Wednesday, September 21st
4:30pm-6:00pm EDT


Topical Workshop




717 A

Overgeneralization of Pain-Related Fear and Avoidance

Accumulating evidence shows that pain-related fear is often more disabling than the pain itself, and contributes to the transition from acute to chronic pain disability. Growing evidence suggests that pain-related fear is acquired via associative learning. In the clinic, however, spreading of fear and avoidance is observed beyond movements/activities that were associated with pain during the original pain episode. From an associative learning perspective, one mechanism accounting for this spreading of fear is stimulus generalization. We propose that overgeneralization may play a role in the etiology and/or maintenance of chronic pain disability by spreading of undesired defensive behaviors. In this talk, I will present a series of experiments showing (1) differences in generalization of pain-related fear and pain-expectancy between chronic pain patients (chronic hand pain patients and fibromyalgia patients) and healthy pain-free controls, (2) that these protective responses persist despite corrective feedback in patients but not in healthy controls (reduced extinction), (3) that patients also demonstrate selective learning deficits in different conditioning paradigms (e.g. blocking procedure), and (4) that overgeneralization of instrumentally acquired pain-related avoidance behavior also exists in people with high levels of trait anxiety and chronic pain.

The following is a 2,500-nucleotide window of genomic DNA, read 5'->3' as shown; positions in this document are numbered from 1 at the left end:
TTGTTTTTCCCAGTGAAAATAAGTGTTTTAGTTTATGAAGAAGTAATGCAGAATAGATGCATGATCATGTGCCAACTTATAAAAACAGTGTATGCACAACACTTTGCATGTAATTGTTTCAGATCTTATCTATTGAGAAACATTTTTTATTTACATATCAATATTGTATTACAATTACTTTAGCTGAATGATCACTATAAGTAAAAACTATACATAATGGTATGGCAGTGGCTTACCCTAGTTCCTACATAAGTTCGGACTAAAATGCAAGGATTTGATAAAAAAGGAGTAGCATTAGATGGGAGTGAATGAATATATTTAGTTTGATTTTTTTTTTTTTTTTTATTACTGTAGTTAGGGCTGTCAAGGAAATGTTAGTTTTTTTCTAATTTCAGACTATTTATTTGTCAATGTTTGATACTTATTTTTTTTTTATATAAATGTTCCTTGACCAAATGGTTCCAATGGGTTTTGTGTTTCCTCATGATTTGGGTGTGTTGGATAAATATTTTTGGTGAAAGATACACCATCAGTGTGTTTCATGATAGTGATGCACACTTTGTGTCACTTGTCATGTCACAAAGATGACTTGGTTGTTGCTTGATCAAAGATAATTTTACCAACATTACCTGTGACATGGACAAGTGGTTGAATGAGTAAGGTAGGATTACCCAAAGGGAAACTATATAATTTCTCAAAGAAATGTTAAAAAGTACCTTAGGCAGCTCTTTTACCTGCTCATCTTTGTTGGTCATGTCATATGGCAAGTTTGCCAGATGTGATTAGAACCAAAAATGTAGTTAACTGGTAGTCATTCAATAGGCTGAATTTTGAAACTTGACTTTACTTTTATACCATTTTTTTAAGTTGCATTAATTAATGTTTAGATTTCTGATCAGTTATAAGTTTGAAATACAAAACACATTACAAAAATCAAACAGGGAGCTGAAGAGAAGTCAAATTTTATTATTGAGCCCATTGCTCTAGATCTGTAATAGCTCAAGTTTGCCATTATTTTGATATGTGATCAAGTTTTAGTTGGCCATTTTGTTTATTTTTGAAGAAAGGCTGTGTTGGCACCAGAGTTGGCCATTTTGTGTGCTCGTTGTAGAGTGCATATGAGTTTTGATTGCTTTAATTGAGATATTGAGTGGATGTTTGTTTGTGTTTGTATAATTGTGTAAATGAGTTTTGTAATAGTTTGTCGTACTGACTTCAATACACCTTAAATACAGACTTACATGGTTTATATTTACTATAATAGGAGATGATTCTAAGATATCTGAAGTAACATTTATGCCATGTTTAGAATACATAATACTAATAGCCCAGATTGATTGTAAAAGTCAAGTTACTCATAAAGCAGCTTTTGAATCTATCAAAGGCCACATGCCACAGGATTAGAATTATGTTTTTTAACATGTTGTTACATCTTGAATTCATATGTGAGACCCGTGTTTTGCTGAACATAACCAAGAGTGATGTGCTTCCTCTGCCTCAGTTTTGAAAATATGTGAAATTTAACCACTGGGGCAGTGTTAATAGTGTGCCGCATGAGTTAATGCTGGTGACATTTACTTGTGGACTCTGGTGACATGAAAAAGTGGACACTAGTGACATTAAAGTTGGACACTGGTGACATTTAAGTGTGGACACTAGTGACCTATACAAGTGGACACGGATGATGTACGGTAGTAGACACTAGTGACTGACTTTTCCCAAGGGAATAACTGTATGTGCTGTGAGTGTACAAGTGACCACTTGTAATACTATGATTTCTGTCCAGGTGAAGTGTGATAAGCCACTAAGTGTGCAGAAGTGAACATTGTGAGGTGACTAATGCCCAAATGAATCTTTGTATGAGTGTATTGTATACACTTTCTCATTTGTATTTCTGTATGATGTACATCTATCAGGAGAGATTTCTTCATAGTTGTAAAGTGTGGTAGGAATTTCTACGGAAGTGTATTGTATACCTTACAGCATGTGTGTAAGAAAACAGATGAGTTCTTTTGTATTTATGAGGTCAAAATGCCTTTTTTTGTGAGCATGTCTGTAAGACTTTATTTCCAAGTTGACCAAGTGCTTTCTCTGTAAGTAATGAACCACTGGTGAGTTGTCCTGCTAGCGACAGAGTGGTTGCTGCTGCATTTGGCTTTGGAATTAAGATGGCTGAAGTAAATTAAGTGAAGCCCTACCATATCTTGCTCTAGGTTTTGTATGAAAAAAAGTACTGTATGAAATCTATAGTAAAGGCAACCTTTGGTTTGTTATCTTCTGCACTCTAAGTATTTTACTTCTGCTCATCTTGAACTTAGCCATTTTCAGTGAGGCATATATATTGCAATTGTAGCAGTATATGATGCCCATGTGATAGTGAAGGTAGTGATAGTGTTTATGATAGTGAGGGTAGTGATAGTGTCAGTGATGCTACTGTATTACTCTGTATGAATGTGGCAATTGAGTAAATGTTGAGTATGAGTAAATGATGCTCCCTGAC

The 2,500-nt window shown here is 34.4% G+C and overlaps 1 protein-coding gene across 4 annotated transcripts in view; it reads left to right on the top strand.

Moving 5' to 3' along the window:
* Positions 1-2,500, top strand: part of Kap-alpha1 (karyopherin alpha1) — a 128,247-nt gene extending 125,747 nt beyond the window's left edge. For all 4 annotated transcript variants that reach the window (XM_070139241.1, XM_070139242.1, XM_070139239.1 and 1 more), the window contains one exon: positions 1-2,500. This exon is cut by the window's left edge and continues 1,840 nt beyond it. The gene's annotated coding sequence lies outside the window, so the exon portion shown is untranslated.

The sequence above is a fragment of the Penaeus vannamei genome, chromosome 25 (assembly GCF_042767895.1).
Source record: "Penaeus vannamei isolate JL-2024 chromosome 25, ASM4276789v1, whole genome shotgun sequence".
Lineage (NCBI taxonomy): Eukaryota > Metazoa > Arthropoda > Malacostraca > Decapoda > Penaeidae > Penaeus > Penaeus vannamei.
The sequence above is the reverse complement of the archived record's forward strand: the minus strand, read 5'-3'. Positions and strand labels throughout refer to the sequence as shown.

Ann Meulders

Associate Professor
Maastricht University